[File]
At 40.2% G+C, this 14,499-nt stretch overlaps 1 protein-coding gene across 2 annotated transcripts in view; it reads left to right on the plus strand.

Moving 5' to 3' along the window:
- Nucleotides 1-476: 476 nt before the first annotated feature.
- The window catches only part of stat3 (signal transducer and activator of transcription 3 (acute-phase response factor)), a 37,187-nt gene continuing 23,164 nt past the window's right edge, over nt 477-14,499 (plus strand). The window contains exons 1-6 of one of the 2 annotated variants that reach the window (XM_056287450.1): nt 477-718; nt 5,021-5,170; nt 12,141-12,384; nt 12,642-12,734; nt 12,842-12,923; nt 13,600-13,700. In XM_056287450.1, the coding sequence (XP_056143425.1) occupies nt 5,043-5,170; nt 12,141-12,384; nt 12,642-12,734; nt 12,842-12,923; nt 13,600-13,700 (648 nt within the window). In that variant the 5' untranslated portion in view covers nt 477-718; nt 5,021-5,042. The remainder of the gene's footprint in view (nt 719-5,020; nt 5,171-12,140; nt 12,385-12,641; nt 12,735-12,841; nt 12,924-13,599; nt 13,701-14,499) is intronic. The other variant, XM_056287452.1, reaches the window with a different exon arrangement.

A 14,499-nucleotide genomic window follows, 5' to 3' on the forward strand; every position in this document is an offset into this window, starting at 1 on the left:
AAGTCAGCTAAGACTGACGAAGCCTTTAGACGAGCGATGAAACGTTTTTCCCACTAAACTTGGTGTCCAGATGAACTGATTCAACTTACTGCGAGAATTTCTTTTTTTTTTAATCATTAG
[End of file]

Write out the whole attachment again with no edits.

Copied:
At 40.2% G+C, this 14,499-nt stretch overlaps 1 protein-coding gene across 2 annotated transcripts in view; it reads left to right on the plus strand.

Moving 5' to 3' along the window:
- Nucleotides 1-476: 476 nt before the first annotated feature.
- The window catches only part of stat3 (signal transducer and activator of transcription 3 (acute-phase response factor)), a 37,187-nt gene continuing 23,164 nt past the window's right edge, over nt 477-14,499 (plus strand). The window contains exons 1-6 of one of the 2 annotated variants that reach the window (XM_056287450.1): nt 477-718; nt 5,021-5,170; nt 12,141-12,384; nt 12,642-12,734; nt 12,842-12,923; nt 13,600-13,700. In XM_056287450.1, the coding sequence (XP_056143425.1) occupies nt 5,043-5,170; nt 12,141-12,384; nt 12,642-12,734; nt 12,842-12,923; nt 13,600-13,700 (648 nt within the window). In that variant the 5' untranslated portion in view covers nt 477-718; nt 5,021-5,042. The remainder of the gene's footprint in view (nt 719-5,020; nt 5,171-12,140; nt 12,385-12,641; nt 12,735-12,841; nt 12,924-13,599; nt 13,701-14,499) is intronic. The other variant, XM_056287452.1, reaches the window with a different exon arrangement.

A 14,499-nucleotide genomic window follows, 5' to 3' on the forward strand; every position in this document is an offset into this window, starting at 1 on the left:
AAGTCAGCTAAGACTGACGAAGCCTTTAGACGAGCGATGAAACGTTTTTCCCACTAAACTTGGTGTCCAGATGAACTGATTCAACTTACTGCGAGAATTTCTTTTTTTTTTAATCATTAG